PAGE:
Normally a larger organisation prescribes what needs to be done from its ivory tower: here is the governance model, here is what you need to do, here is what to implement. What Jesus has done with the team is not just build a brand but also a family. Nobody asks the teams in the various countries or cities to do any of this – it is not a prescription. These are passionate people who see this, not necessarily internally or on our internal internet, but externally too, and are attracted to the idea of stepping up, spending more time in their day that they do not have and saying, “yes, I’m going to run a meetup. Yes, we are going to launch a co-working space.” Then they go out and sell the idea to their local P&L owner and other businesses.

During the last 3-4 years, how much have you been able to take that “sexy” startup culture back into the big old corporation?

I think the news from the teams that are being created and approaching the global team is probably the best thing that is happening. They dedicate time, outside of their actual job, to organise things. For example, nobody asked the Thailand team to organise Grants4Apps. To me, that speaks volumes.
The second part is that there are always people from other departments, whether it is sales, marketing etc., popping in to learn or share their experiences with the startups, even in Berlin. It has taken on a life of its own. Has it surpassed 100,000 people? Absolutely not, but we are seeing the momentum.

Taking it to 100,000 people – is that a target or a hope? Isn’t it a bit too much?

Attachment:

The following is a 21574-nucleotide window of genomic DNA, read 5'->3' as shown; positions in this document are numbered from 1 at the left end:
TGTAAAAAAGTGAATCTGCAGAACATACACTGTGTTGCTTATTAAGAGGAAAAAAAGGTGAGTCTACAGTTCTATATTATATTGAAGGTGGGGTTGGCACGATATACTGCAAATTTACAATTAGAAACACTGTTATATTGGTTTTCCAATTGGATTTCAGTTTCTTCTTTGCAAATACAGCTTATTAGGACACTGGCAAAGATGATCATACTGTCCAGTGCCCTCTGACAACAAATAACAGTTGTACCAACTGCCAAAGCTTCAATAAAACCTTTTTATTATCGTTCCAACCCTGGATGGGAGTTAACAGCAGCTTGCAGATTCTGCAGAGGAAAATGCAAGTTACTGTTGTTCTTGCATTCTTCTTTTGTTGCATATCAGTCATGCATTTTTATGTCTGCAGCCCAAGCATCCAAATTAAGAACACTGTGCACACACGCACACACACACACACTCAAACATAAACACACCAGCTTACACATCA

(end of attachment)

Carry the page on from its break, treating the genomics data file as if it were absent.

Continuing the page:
We need to be realistic. Keeping the process is important. I think the process-oriented culture that brought us here, to being a very innovative R&D company, provides value and output in the end.
There is a balance and it is a long way to 100,000. My comment is that we are all innovators. What matters is what entrepreneurs do really well: their high focus and actually getting it done.

Tips for startups
1 Really know your customer.
I get so many messages through LinkedIn and Twitter to say, “hey we have this diabetes solution.” If you did your homework you would know that Bayer had sold its diabetes division. To me that is a disconnect. You did not take time to really understand our business. As a startup, know your customer.
2 Data is evidence.
Digital health is no longer hype – there is evidence of it coming out. The practice of medicine is still evidence-based though and I think that will continue. Approach strongly with at least a hypothesis for your evidence. Don’t come to us and just say: here is the technology. What is the hypothesis for the evidence you need to generate to prove that this could be a viable solution for the customer?
3 Nobody has time to waste, be direct.
I do this both in Bayer and outside: if I am not interested I will tell you, or I will tell you what I need in order to be interested in it. I know it can sound a little harsh, but I’ve spent time on the other side as a startup cofounder too so you probably understand how many time-wasting conversations I’ve had. You either have potential interest or you don’t. It’s one or the other. It’s pretty binary.